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With the release of So, Who’s Paranoid? (SWP), the group’s tenth studio album, THE DAMNED have further advanced their highly esteemed but still underrated reputation.
First, some context. The Damned made history by being the first English punk group to release a single, “New Rose,” the first to release an album, Damned, Damned, Damned, and the first to tour America. To many, that largely defines their legacy. And while those accomplishments are no doubt impressive, they speak more to enterprise and hustle than talent.
Yet talent is something the Damned have always had yet never fully received credit for, in large part I think, because the group never took itself too seriously and never cultivated what could be called a proper career in the traditional sense. The group’s members unapologetically pissed off people left and right and lived for the moment, damn the consequences.
And as a consequence of the Damned damning consequences, headline skimmers and people who judged books by their covers, especially in the early years, saw a chaotic mélange of fury, defiance and non-conformity and reflexively figured that with so much chaos no significant talent could co-exist.
But wrong they were.
The key takeaway with the Damned is that there’s an enormous difference between not taking yourself seriously in terms of how you are perceived vis-à-vis stage behavior, banter, dress, presentation, etc. and not taking the creation of your music seriously. The Damned have always taken the creation of their music deadly seriously and that continues to be the case today. (Admittedly, Music For Pleasure, Anything and especially Not of This Earth leave a lot to be desired.)
SWP is extremely good and stands up incredibly well to repeated listens. In fact, it’s probably the record I’ve gone back to more than any other this year. While not consistently on par with the legendary 1977-1982 period, it strongly evokes that era — think Black Album and Strawberries mixed with generous dollops of 2001’s winning yet slightly inferior Grave Disorder all retrofitted for 2008.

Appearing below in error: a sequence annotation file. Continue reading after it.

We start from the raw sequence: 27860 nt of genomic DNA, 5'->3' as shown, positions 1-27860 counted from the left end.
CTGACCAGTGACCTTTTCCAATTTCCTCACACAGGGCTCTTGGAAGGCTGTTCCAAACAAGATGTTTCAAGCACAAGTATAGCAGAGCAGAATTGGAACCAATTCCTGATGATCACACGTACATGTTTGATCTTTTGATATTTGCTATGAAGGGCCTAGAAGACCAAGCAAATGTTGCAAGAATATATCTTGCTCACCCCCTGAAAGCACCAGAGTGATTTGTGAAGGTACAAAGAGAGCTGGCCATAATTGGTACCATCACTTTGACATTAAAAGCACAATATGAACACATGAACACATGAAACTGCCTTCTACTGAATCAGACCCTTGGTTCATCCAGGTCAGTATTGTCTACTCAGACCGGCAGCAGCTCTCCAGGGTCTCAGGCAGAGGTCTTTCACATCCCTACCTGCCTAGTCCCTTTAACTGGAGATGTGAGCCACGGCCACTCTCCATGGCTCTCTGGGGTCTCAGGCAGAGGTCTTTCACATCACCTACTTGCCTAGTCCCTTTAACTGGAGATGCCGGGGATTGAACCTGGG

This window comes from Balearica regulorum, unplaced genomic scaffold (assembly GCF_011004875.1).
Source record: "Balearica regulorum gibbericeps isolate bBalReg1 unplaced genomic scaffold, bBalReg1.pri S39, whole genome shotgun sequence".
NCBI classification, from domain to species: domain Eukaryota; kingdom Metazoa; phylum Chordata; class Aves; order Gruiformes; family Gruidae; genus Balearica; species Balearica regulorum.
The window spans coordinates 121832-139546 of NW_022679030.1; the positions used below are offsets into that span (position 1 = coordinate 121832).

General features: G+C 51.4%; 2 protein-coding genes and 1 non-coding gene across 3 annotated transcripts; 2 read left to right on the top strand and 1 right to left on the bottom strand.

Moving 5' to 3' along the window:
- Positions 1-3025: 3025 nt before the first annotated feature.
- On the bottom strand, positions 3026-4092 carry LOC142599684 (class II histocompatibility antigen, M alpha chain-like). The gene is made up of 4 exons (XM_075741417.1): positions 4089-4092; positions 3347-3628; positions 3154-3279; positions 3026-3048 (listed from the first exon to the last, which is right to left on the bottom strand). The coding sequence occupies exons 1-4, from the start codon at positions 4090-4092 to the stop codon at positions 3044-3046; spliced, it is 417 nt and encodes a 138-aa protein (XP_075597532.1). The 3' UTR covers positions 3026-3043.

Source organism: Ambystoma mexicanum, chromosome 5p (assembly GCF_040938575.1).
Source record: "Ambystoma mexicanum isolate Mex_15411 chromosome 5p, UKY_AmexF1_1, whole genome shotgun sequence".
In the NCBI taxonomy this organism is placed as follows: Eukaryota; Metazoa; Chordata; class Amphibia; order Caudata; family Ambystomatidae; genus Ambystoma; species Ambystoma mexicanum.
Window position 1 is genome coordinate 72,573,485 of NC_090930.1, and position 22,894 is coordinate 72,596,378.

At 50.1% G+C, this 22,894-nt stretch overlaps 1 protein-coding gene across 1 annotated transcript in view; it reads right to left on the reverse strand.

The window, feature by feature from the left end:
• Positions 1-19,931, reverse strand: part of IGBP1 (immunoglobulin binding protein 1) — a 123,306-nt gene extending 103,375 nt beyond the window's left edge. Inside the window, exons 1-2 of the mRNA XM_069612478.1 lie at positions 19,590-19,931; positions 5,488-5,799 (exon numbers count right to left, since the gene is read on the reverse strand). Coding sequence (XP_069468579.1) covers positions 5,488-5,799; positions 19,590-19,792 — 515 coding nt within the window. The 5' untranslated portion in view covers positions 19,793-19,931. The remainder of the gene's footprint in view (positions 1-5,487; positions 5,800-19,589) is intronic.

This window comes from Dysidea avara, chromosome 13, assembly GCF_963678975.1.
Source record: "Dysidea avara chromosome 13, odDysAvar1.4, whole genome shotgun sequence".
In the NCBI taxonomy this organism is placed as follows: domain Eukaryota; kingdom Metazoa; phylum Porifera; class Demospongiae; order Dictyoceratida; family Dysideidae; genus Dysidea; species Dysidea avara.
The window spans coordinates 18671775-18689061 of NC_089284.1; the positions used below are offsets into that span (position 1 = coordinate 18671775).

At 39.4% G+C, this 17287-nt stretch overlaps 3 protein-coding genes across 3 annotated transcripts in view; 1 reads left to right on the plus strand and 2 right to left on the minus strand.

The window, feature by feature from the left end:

If you’re a Damned fan then by all means get this. If you’re new to the group, first go to Damned Damned Damned, Machine Gun Etiquette, The Black Album or Strawberries. If you like what you hear (you should!) then by all means pick this up. If you’re new to the group and going to one of their upcoming shows, then by all means pick this up.
What to expect? Energy, melody, dark tones and atmosphere mixed within a punk/post-punk/theatric/pop/prog-rock/psychedelic/gothic inspired stew.
SWP is especially impressive when considering that the group is in its 32nd year and fourth decade of existence. It’d be easy to expect that singer DAVE VANIAN’s voice would be less than stellar or that guitarist CAPTAIN SENSIBLE would swing his ax with less authority but that’s not the case at all. I think it’s fair to say that Vanian has never sounded better. His vocals really are perfectly calibrated for the material. And gorgeous keyboards from MONTY OXYMORON are featured prominently, adding numerous shades of color to songs.
“Under the Wheels” is perhaps the best song the group has recorded in over a quarter century. Beginning fast and with an Eastern-influenced keyboard intro, the song bursts out of the gates when an unexpected set of congos is subtly overlaid. Then Vanian’s singing enters. Slow relative to the speeding drums and manic bass lines, yet skipping like a rock skittering atop a lake, Vanian’s voice hugs close to the mandate but operates in its own distinct but parallel track. PINCH’s drumming here is stellar and STU’s bass playing proudly evokes 1979’s thrilling Machine Gun Etiquette. This is the Damned at its 2008 best. Thankfully, the group has been playing this astounding song in its current tour.